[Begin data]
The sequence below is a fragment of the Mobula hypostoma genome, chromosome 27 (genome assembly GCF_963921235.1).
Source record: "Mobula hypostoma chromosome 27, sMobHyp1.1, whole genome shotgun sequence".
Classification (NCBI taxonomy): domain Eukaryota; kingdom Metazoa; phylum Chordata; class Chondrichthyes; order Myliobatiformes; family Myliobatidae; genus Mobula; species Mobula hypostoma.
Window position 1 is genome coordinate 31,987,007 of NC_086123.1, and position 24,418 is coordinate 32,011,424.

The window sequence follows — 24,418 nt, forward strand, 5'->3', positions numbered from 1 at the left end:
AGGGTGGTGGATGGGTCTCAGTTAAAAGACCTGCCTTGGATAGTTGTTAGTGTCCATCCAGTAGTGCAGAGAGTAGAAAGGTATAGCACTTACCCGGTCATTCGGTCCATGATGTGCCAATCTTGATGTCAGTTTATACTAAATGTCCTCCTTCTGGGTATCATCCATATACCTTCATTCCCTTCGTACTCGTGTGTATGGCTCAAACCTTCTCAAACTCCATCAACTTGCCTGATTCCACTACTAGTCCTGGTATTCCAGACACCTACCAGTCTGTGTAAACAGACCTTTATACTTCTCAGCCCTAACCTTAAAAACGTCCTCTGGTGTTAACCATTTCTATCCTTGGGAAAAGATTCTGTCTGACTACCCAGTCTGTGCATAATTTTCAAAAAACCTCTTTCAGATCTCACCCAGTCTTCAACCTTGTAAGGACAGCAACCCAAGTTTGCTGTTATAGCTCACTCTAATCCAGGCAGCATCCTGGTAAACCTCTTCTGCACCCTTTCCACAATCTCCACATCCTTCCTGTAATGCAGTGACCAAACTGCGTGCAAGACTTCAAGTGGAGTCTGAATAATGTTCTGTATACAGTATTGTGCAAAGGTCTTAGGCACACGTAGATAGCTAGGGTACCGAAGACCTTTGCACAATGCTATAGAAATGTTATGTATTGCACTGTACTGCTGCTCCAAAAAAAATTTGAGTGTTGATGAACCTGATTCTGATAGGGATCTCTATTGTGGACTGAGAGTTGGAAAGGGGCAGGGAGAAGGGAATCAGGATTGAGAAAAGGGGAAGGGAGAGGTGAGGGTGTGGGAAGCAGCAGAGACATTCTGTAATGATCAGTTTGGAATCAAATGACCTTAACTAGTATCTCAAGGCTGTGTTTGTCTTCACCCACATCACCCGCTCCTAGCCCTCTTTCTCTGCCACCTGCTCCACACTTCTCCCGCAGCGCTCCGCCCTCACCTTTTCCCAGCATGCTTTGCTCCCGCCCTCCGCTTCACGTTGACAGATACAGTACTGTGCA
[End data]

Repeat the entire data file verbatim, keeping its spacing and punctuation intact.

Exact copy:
The sequence below is a fragment of the Mobula hypostoma genome, chromosome 27 (genome assembly GCF_963921235.1).
Source record: "Mobula hypostoma chromosome 27, sMobHyp1.1, whole genome shotgun sequence".
Classification (NCBI taxonomy): domain Eukaryota; kingdom Metazoa; phylum Chordata; class Chondrichthyes; order Myliobatiformes; family Myliobatidae; genus Mobula; species Mobula hypostoma.
Window position 1 is genome coordinate 31,987,007 of NC_086123.1, and position 24,418 is coordinate 32,011,424.

The window sequence follows — 24,418 nt, forward strand, 5'->3', positions numbered from 1 at the left end:
AGGGTGGTGGATGGGTCTCAGTTAAAAGACCTGCCTTGGATAGTTGTTAGTGTCCATCCAGTAGTGCAGAGAGTAGAAAGGTATAGCACTTACCCGGTCATTCGGTCCATGATGTGCCAATCTTGATGTCAGTTTATACTAAATGTCCTCCTTCTGGGTATCATCCATATACCTTCATTCCCTTCGTACTCGTGTGTATGGCTCAAACCTTCTCAAACTCCATCAACTTGCCTGATTCCACTACTAGTCCTGGTATTCCAGACACCTACCAGTCTGTGTAAACAGACCTTTATACTTCTCAGCCCTAACCTTAAAAACGTCCTCTGGTGTTAACCATTTCTATCCTTGGGAAAAGATTCTGTCTGACTACCCAGTCTGTGCATAATTTTCAAAAAACCTCTTTCAGATCTCACCCAGTCTTCAACCTTGTAAGGACAGCAACCCAAGTTTGCTGTTATAGCTCACTCTAATCCAGGCAGCATCCTGGTAAACCTCTTCTGCACCCTTTCCACAATCTCCACATCCTTCCTGTAATGCAGTGACCAAACTGCGTGCAAGACTTCAAGTGGAGTCTGAATAATGTTCTGTATACAGTATTGTGCAAAGGTCTTAGGCACACGTAGATAGCTAGGGTACCGAAGACCTTTGCACAATGCTATAGAAATGTTATGTATTGCACTGTACTGCTGCTCCAAAAAAAATTTGAGTGTTGATGAACCTGATTCTGATAGGGATCTCTATTGTGGACTGAGAGTTGGAAAGGGGCAGGGAGAAGGGAATCAGGATTGAGAAAAGGGGAAGGGAGAGGTGAGGGTGTGGGAAGCAGCAGAGACATTCTGTAATGATCAGTTTGGAATCAAATGACCTTAACTAGTATCTCAAGGCTGTGTTTGTCTTCACCCACATCACCCGCTCCTAGCCCTCTTTCTCTGCCACCTGCTCCACACTTCTCCCGCAGCGCTCCGCCCTCACCTTTTCCCAGCATGCTTTGCTCCCGCCCTCCGCTTCACGTTGACAGATACAGTACTGTGCA